So let's try *attempt 2* by directly try to insert from top to bottom. So in the example, `2 < 6`

so `2`

stays and `6`

should continue going down. However, the question now is **which branch it should take?** `10`

or `3`

? This is not trivial to decide and we have to find a good rule.

We will also have problem in *delete_min*.

If we delete the root (min), then we will have two binary trees. Then the question is how to merge them? Do we just take all elements of one of the trees, and insert every element into the other tree? Will this way be efficient even if we are able to design a good *insert*?

If we consider *insert* as *merge* with a single node tree, then the problem of *insert* becomes the problem of *merge*, just like *delete_min*. **Should we design a good merge so that both insert and delete_min are naturally solved**?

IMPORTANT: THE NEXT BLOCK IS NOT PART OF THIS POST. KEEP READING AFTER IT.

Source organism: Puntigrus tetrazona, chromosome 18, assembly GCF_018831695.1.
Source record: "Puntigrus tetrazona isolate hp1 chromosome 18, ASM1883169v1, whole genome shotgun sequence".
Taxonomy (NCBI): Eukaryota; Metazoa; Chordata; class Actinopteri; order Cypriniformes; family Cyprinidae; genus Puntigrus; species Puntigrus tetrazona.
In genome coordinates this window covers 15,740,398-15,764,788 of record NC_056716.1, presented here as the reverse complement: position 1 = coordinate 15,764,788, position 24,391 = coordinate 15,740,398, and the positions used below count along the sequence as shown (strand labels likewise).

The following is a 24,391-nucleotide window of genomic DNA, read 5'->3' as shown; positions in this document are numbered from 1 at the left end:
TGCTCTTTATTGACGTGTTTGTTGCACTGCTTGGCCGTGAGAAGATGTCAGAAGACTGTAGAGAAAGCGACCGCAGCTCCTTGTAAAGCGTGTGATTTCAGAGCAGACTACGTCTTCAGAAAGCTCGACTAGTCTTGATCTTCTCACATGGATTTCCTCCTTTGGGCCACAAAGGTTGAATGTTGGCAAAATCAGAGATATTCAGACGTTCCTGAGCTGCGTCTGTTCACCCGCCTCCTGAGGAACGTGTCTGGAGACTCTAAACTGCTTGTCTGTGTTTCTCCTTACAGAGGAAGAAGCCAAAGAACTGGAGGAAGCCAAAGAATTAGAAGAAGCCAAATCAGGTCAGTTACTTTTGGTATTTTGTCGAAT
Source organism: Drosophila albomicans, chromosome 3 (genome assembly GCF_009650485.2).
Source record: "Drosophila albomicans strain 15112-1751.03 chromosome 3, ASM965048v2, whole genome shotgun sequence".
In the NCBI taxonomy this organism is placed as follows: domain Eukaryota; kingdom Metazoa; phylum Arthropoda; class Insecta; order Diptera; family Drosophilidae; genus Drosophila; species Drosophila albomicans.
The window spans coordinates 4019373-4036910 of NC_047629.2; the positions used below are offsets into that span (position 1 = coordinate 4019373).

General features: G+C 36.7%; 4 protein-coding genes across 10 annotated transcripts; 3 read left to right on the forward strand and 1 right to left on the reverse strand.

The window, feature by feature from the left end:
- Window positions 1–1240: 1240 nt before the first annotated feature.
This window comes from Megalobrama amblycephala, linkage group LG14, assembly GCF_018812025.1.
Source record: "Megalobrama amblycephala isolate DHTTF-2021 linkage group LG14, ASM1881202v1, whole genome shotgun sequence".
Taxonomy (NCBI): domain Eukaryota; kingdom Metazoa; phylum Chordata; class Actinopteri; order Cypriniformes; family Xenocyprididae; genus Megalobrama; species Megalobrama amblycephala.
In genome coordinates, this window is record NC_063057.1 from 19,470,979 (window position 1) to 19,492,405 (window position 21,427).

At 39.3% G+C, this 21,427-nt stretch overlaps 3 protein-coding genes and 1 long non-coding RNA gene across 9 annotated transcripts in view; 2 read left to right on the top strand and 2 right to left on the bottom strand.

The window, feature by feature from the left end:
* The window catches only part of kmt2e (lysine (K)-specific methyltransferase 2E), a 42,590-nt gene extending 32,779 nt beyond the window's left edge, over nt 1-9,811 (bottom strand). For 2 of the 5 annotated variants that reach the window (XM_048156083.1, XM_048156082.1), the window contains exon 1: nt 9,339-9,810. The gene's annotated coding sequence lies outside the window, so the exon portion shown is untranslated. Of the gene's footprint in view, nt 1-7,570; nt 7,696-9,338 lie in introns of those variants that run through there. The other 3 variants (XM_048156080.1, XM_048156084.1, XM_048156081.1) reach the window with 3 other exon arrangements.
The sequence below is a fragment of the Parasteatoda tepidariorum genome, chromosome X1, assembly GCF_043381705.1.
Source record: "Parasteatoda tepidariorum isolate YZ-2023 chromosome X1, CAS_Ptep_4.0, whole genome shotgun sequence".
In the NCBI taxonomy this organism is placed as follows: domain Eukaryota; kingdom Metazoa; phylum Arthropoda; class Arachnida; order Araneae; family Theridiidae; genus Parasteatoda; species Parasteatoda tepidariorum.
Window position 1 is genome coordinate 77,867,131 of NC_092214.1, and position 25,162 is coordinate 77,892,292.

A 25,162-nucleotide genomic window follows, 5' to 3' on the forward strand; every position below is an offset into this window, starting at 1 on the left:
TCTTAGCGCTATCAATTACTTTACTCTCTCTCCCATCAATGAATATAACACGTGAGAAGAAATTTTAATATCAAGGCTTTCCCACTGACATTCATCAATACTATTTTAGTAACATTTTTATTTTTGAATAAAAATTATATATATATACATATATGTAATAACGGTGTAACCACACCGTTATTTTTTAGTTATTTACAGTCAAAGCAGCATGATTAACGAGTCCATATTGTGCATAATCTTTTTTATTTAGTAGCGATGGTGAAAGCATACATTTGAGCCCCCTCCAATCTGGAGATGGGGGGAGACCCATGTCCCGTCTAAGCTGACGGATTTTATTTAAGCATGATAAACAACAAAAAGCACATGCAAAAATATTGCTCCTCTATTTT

Bear all those questions in mind, and now we can start look at leftist tree.

# Leftist Tree

The concerns in answering those questions in the previous section are majorly about the performance. We are dealing with a tree. How the tree getting structure or transformed along the time is very important and it affects the performance a lot.

For example, for the question of *which branch to take when inserting*, if we just always go left, then the left branch will be longer and longer if we insert lots of elements, and the time complexity becomes `O(n)`

.

Also when merging, the two trees are already heaps, i.e., the elements and structure of either tree obeys the principle that a parent must be smaller than its children. Why do we need to destory one tree completely? Why not try to keep the structures of two trees untouched as much as possible? If we can somehow attach a root from one tree directly under a root of another tree, then all children under the first root can stay still and no operations are necessary for them.

Let's see how leftist tree is designed to make sure the good performance.